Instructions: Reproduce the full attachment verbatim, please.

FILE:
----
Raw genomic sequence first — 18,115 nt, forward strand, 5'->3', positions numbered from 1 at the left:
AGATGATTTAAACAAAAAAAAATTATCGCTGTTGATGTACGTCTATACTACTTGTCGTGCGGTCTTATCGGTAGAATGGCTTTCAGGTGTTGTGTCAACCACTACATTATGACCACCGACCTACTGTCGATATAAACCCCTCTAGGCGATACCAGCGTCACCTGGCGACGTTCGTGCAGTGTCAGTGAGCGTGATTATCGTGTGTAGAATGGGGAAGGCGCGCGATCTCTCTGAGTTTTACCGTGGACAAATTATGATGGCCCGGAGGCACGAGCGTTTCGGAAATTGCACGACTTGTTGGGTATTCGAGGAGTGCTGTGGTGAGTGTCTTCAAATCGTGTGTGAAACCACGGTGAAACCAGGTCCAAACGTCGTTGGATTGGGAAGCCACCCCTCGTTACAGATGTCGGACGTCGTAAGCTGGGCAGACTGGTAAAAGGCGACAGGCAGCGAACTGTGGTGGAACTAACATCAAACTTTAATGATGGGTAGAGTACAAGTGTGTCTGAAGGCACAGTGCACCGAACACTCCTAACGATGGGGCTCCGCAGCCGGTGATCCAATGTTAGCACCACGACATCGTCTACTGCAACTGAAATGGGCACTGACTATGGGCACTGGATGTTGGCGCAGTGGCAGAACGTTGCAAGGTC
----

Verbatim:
Raw genomic sequence first — 18,115 nt, forward strand, 5'->3', positions numbered from 1 at the left:
AGATGATTTAAACAAAAAAAAATTATCGCTGTTGATGTACGTCTATACTACTTGTCGTGCGGTCTTATCGGTAGAATGGCTTTCAGGTGTTGTGTCAACCACTACATTATGACCACCGACCTACTGTCGATATAAACCCCTCTAGGCGATACCAGCGTCACCTGGCGACGTTCGTGCAGTGTCAGTGAGCGTGATTATCGTGTGTAGAATGGGGAAGGCGCGCGATCTCTCTGAGTTTTACCGTGGACAAATTATGATGGCCCGGAGGCACGAGCGTTTCGGAAATTGCACGACTTGTTGGGTATTCGAGGAGTGCTGTGGTGAGTGTCTTCAAATCGTGTGTGAAACCACGGTGAAACCAGGTCCAAACGTCGTTGGATTGGGAAGCCACCCCTCGTTACAGATGTCGGACGTCGTAAGCTGGGCAGACTGGTAAAAGGCGACAGGCAGCGAACTGTGGTGGAACTAACATCAAACTTTAATGATGGGTAGAGTACAAGTGTGTCTGAAGGCACAGTGCACCGAACACTCCTAACGATGGGGCTCCGCAGCCGGTGATCCAATGTTAGCACCACGACATCGTCTACTGCAACTGAAATGGGCACTGACTATGGGCACTGGATGTTGGCGCAGTGGCAGAACGTTGCAAGGTC